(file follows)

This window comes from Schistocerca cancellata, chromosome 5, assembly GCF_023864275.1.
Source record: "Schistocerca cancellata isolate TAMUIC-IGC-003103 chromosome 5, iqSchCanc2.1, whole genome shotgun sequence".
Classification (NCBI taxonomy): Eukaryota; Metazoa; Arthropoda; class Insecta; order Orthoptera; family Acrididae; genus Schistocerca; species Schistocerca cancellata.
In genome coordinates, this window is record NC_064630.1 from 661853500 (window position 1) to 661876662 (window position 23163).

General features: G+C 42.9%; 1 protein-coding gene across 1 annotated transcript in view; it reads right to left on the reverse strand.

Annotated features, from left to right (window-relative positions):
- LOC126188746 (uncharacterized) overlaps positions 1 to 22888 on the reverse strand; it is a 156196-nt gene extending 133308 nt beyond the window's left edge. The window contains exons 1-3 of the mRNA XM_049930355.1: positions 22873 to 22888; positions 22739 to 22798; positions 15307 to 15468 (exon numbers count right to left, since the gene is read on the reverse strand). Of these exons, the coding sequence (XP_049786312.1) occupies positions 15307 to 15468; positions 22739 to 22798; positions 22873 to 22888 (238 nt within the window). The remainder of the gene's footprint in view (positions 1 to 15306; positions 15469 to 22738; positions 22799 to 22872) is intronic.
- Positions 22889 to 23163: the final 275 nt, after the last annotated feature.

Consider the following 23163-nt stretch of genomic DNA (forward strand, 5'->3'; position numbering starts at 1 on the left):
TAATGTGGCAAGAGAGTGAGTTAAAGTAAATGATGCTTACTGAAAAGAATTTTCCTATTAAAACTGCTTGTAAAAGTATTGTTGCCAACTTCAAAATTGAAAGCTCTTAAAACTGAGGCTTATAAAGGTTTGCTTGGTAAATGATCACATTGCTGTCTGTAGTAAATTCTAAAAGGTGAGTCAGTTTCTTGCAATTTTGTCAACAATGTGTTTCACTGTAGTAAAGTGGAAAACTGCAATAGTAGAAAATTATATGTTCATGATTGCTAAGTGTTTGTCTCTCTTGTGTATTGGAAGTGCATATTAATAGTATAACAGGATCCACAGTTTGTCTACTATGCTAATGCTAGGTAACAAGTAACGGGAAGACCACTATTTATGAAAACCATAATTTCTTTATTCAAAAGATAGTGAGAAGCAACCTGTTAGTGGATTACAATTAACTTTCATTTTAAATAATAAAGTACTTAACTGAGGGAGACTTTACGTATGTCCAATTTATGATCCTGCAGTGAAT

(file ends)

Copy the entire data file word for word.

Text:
This window comes from Schistocerca cancellata, chromosome 5, assembly GCF_023864275.1.
Source record: "Schistocerca cancellata isolate TAMUIC-IGC-003103 chromosome 5, iqSchCanc2.1, whole genome shotgun sequence".
Classification (NCBI taxonomy): Eukaryota; Metazoa; Arthropoda; class Insecta; order Orthoptera; family Acrididae; genus Schistocerca; species Schistocerca cancellata.
In genome coordinates, this window is record NC_064630.1 from 661853500 (window position 1) to 661876662 (window position 23163).

General features: G+C 42.9%; 1 protein-coding gene across 1 annotated transcript in view; it reads right to left on the reverse strand.

Annotated features, from left to right (window-relative positions):
- LOC126188746 (uncharacterized) overlaps positions 1 to 22888 on the reverse strand; it is a 156196-nt gene extending 133308 nt beyond the window's left edge. The window contains exons 1-3 of the mRNA XM_049930355.1: positions 22873 to 22888; positions 22739 to 22798; positions 15307 to 15468 (exon numbers count right to left, since the gene is read on the reverse strand). Of these exons, the coding sequence (XP_049786312.1) occupies positions 15307 to 15468; positions 22739 to 22798; positions 22873 to 22888 (238 nt within the window). The remainder of the gene's footprint in view (positions 1 to 15306; positions 15469 to 22738; positions 22799 to 22872) is intronic.
- Positions 22889 to 23163: the final 275 nt, after the last annotated feature.

Consider the following 23163-nt stretch of genomic DNA (forward strand, 5'->3'; position numbering starts at 1 on the left):
TAATGTGGCAAGAGAGTGAGTTAAAGTAAATGATGCTTACTGAAAAGAATTTTCCTATTAAAACTGCTTGTAAAAGTATTGTTGCCAACTTCAAAATTGAAAGCTCTTAAAACTGAGGCTTATAAAGGTTTGCTTGGTAAATGATCACATTGCTGTCTGTAGTAAATTCTAAAAGGTGAGTCAGTTTCTTGCAATTTTGTCAACAATGTGTTTCACTGTAGTAAAGTGGAAAACTGCAATAGTAGAAAATTATATGTTCATGATTGCTAAGTGTTTGTCTCTCTTGTGTATTGGAAGTGCATATTAATAGTATAACAGGATCCACAGTTTGTCTACTATGCTAATGCTAGGTAACAAGTAACGGGAAGACCACTATTTATGAAAACCATAATTTCTTTATTCAAAAGATAGTGAGAAGCAACCTGTTAGTGGATTACAATTAACTTTCATTTTAAATAATAAAGTACTTAACTGAGGGAGACTTTACGTATGTCCAATTTATGATCCTGCAGTGAAT